1911 Encyclopædia Britannica/Flotow, Friedrich Ferdinand Adolf von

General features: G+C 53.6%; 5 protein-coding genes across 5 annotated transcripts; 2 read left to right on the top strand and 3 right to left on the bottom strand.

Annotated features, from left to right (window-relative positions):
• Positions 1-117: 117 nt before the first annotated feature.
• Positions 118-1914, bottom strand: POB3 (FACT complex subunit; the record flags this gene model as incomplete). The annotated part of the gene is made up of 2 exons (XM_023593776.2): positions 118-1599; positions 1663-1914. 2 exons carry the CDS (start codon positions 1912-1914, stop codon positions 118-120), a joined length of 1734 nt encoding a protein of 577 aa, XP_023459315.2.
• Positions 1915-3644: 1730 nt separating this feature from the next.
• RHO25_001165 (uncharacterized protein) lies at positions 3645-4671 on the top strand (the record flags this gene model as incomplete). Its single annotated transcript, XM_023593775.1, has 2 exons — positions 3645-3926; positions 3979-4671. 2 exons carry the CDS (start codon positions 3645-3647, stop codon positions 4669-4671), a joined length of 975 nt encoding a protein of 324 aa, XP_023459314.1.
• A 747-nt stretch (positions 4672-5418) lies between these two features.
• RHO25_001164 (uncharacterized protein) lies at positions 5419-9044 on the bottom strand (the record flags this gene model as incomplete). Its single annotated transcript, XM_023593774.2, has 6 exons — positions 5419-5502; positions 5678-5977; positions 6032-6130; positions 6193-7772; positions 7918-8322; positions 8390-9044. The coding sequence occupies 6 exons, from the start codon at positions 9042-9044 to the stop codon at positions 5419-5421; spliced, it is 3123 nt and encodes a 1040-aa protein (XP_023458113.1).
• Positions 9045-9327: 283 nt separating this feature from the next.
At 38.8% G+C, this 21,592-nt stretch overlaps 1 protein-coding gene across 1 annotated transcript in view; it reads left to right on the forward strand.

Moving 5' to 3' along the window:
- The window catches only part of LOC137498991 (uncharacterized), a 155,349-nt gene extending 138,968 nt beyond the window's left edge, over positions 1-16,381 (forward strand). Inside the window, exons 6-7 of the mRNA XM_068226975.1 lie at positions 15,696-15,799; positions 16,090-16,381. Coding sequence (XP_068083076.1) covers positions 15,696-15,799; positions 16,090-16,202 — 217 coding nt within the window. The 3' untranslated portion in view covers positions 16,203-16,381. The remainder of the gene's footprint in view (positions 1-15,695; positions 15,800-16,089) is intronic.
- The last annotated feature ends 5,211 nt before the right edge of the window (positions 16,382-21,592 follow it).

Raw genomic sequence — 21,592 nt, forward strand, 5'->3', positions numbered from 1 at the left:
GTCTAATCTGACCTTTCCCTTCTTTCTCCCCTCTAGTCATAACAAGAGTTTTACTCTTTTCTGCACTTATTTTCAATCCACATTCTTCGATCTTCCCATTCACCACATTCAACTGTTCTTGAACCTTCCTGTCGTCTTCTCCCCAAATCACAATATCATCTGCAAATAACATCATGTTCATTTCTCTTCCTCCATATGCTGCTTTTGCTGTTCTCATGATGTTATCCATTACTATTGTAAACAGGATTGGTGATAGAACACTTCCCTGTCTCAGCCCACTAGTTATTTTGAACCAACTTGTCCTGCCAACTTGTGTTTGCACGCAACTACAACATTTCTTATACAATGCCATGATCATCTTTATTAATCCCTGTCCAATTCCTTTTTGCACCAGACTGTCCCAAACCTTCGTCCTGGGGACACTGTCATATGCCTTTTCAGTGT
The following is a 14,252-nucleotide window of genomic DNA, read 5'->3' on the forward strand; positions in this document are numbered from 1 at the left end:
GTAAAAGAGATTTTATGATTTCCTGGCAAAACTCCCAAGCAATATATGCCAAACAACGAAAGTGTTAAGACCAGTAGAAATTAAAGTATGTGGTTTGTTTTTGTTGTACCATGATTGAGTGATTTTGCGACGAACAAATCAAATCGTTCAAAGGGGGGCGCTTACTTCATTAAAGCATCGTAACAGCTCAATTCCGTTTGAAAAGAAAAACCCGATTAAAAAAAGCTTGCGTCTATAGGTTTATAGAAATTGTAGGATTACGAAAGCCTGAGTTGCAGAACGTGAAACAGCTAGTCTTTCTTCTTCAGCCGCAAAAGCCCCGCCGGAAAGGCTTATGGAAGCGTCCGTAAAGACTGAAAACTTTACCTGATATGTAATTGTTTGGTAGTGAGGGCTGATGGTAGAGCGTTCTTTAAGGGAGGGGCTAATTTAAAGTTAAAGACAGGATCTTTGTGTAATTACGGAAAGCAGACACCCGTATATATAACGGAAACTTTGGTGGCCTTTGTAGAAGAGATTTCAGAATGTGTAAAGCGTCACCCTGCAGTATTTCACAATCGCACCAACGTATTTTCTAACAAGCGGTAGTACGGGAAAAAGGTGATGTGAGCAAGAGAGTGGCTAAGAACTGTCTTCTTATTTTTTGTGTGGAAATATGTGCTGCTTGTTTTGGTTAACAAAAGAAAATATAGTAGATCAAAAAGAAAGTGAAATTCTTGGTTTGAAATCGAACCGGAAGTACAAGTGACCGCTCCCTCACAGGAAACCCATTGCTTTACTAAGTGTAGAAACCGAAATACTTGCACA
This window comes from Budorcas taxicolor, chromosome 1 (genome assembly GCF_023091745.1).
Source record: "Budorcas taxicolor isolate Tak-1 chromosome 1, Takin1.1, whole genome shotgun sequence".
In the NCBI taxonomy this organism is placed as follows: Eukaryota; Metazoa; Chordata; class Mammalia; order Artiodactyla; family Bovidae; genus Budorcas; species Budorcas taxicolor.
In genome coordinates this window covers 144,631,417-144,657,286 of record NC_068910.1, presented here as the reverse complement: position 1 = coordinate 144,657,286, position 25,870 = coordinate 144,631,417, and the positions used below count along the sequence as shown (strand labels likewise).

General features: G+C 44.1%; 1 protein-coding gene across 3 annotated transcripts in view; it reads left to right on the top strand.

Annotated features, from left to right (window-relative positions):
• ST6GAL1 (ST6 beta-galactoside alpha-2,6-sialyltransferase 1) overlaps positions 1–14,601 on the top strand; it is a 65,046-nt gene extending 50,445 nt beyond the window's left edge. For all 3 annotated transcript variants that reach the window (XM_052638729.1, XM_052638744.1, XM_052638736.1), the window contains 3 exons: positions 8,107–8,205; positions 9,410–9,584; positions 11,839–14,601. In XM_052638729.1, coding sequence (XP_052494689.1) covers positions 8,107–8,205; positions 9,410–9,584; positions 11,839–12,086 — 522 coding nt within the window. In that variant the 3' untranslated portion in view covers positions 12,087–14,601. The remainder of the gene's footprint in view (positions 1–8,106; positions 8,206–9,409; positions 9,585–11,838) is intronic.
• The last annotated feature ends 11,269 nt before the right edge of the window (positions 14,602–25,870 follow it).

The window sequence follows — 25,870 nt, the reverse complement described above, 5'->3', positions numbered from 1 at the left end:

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FLOTOW, FRIEDRICH FERDINAND ADOLF VON, Freiherr (1812-1883), German composer, was born on his father's estate at Teutendorf, in Mecklenburg, on the 27th of April 1812. Destined originally for the diplomatic profession, his passion for music induced his father to send him to Paris to study under Reicha. But the outbreak of the revolution in 1830 caused his return home, where he busied himself writing chamber-music and operetta until he was able to return to Paris. There he produced Pierre et Cathérine, Rob Roy, La Duchesse de Guise, but made his first real success with Le Naufrage de la Méduse at the Renaissance Théâtre in 1838. Greater, however, was the success which attended Stradella (1844) and Martha (1847), which made the tour of the world. In 1848 Flotow was again driven home by the Revolution, and in the course of a few years he produced Die Grossfürstin (1850), Indra (1853), Rübezahl (1854), Hilda (1855) and Albin (1856). From 1856 to 1863 he was director (Intendant) of the Schwerin opera, but in the latter year he returned to Paris, where in 1869 he produced L'Ombre. From that time to the date of his death he lived in Paris or on his estate near Vienna. He died on the 24th of January 1883. Of his concert-music only the Jubelouvertüre is now ever heard. His strength lay in the facility of his melodies.